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Bristol Russian Ballet School And Youth Ballet Swan Lake The Playhouse Theatre

Showing what a treat one of the Bristol Russian Ballet School’s productions are, the theatre proudly posted a ‘full house’ sign outside and we were glad we had booked early. The school’s end of year production gives all their students a chance to showcase their enviable talents and Swan Lake, with its beautiful and haunting music by Tchaikovsky, a story that mixes romance and tragedy with a handful of spells and sorcery, is the perfect classical ballet.

For this afternoon The Playhouse was transformed into a mini-Covent Garden by the addition of a rich, red velvet curtain that rose majestically on Act 1, Scene 1, the Palace Courtyard. Stunningly costumed, even the littlest ballerinas a froth of tulle and sparkling sequins, the stage was a mass of colour, except for the Jester in black and white. We loved Jack Thomas as the jester who danced superbly with a nice hint of humour playing out the jester’s cheekiness.

Rachel Hernon as Odette/Odile and Dean Rushton as Prince Siegfried were the guest principal dancers and I can’t remember when I’ve seen a better performance capturing the emotion of the ballet and making the technical execution seem simple – this is what the young students aspire to and they are undoubtedly dedicated enough to make this happen.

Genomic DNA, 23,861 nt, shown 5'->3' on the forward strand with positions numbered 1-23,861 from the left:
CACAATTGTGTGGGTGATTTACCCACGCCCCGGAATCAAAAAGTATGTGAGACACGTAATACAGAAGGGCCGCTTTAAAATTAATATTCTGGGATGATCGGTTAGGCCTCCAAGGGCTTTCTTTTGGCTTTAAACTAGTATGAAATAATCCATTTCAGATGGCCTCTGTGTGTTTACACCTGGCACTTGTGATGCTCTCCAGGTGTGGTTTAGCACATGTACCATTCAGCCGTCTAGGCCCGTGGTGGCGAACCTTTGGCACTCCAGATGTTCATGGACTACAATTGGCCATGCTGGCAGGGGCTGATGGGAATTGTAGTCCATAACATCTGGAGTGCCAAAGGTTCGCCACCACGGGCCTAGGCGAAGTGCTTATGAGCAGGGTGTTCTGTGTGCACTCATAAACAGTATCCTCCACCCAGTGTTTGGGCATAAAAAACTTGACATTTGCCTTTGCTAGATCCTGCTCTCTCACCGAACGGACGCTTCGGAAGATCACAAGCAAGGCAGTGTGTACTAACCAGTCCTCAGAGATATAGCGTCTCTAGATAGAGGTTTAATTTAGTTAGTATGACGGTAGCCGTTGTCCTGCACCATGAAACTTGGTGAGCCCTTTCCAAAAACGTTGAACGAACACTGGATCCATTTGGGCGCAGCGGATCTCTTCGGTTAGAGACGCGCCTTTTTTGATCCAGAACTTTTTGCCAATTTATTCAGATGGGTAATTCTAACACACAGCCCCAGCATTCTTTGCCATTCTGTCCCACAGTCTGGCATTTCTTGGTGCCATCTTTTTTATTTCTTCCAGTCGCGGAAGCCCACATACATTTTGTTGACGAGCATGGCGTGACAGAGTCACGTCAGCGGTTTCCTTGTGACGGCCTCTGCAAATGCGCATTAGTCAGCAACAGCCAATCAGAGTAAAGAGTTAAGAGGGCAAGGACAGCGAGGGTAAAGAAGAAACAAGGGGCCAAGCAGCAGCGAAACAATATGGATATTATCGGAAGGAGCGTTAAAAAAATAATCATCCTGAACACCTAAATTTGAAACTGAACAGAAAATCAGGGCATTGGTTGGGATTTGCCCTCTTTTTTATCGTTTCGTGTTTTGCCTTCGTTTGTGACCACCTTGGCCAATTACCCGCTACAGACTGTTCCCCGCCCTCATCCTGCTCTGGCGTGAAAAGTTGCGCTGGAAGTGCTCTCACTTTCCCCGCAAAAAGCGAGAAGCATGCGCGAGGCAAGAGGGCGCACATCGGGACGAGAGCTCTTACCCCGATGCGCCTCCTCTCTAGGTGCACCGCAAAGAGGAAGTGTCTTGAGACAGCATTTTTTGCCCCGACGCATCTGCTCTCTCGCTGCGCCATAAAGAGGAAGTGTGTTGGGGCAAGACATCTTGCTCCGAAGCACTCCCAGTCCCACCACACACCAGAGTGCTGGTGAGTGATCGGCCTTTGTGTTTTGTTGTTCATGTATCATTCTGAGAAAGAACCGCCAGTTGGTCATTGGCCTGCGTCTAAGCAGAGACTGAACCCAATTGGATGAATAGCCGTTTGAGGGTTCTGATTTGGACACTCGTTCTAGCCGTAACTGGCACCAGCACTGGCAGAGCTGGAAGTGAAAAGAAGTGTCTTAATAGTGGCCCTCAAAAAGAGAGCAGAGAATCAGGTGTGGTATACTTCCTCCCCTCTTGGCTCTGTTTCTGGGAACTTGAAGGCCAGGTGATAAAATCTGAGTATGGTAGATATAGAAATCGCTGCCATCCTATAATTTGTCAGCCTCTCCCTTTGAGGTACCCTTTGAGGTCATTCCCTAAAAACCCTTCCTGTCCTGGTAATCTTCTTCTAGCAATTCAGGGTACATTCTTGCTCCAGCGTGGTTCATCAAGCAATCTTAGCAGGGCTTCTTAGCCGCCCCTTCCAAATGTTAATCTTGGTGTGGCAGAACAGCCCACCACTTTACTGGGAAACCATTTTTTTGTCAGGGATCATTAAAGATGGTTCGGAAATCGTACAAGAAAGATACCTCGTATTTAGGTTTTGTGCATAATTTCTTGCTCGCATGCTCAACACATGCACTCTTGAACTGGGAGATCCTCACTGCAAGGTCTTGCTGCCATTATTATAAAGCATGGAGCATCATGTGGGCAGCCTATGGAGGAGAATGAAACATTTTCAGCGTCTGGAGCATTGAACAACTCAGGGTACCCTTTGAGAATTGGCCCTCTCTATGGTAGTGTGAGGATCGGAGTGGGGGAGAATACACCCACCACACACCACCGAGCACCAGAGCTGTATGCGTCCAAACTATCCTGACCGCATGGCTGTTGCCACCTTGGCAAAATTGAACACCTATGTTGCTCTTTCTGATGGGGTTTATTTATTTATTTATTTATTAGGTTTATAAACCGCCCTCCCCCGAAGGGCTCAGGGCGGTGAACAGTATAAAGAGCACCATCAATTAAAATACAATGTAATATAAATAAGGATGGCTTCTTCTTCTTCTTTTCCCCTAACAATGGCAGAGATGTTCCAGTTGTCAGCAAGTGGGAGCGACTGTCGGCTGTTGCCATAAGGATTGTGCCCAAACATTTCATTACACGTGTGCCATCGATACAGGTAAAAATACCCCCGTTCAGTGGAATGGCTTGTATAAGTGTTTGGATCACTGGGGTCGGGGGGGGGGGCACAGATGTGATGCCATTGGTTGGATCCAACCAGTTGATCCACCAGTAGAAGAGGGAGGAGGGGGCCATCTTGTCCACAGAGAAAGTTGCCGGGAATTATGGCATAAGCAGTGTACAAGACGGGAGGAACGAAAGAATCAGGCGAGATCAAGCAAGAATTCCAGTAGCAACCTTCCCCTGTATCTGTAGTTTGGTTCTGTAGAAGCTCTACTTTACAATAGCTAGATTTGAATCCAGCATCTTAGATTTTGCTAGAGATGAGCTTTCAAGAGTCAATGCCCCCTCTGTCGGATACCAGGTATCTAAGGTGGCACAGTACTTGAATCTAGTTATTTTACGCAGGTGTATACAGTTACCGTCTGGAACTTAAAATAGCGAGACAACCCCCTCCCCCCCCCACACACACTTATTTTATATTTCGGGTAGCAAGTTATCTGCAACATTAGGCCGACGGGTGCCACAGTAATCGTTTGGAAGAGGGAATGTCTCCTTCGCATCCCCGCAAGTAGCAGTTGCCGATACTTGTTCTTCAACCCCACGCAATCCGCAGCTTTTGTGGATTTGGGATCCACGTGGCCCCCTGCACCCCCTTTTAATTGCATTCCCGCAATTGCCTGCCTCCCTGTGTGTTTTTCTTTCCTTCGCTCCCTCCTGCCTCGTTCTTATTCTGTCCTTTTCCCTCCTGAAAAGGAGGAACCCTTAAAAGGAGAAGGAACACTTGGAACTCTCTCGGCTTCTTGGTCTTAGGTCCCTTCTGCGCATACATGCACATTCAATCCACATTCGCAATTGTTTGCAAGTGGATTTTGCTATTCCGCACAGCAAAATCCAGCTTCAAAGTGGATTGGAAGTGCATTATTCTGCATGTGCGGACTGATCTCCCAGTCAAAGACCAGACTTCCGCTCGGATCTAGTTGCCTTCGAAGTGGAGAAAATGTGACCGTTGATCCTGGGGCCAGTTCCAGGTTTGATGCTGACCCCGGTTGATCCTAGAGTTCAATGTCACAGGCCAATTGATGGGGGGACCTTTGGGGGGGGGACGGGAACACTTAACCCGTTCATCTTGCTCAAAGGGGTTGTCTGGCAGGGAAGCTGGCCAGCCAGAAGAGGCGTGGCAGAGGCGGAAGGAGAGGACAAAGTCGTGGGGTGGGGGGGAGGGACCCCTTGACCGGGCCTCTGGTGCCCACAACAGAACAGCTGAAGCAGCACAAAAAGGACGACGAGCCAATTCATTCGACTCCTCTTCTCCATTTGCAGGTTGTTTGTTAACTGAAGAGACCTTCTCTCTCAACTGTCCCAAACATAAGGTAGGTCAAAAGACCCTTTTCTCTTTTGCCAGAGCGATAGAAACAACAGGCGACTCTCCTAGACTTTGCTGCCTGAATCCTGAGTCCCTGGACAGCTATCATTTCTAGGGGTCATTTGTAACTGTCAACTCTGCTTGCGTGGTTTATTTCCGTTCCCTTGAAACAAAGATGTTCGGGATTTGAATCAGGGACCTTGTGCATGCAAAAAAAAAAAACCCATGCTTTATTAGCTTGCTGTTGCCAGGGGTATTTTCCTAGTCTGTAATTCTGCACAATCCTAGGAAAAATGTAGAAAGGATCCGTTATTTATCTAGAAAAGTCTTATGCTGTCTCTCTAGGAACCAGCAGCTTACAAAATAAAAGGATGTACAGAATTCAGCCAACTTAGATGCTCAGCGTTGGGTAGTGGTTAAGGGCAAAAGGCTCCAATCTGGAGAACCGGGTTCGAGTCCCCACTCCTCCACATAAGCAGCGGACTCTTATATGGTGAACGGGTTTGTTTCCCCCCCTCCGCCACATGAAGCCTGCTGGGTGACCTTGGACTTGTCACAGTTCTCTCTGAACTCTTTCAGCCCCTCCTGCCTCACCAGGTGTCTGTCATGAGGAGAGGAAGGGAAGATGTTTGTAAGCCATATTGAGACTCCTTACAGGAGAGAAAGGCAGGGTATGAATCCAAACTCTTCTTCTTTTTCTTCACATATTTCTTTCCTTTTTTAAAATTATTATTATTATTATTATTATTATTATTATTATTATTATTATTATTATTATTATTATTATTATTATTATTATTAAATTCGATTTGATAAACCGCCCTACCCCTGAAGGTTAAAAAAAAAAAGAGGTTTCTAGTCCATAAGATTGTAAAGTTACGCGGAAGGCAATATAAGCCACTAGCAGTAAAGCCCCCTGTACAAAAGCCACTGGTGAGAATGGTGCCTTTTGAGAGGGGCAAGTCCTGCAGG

Nathaniel Lillington was a wonderfully evil Von Rothbart; a faultless performance in his fantastic black costume and as a testament to his command of the character I’m afraid to say he got a small wave of boos a la the pantomime villain at the curtain call!

All the dancing was of an incredibly high standard, and as so many were involved it’s not possible to mention them all but our notables were the dance of the cygnets by Lucy Hind, Harriet Masterman, Maya Kirk and Pippa Cook, beautiful precise footwork and timing, and Georgia Smart for her exuberant Spanish Dance, supported ably by Makary Crosby, Aineias Arango, Barnaby Westrup and Josiah Davey.

Jacquie Vowles

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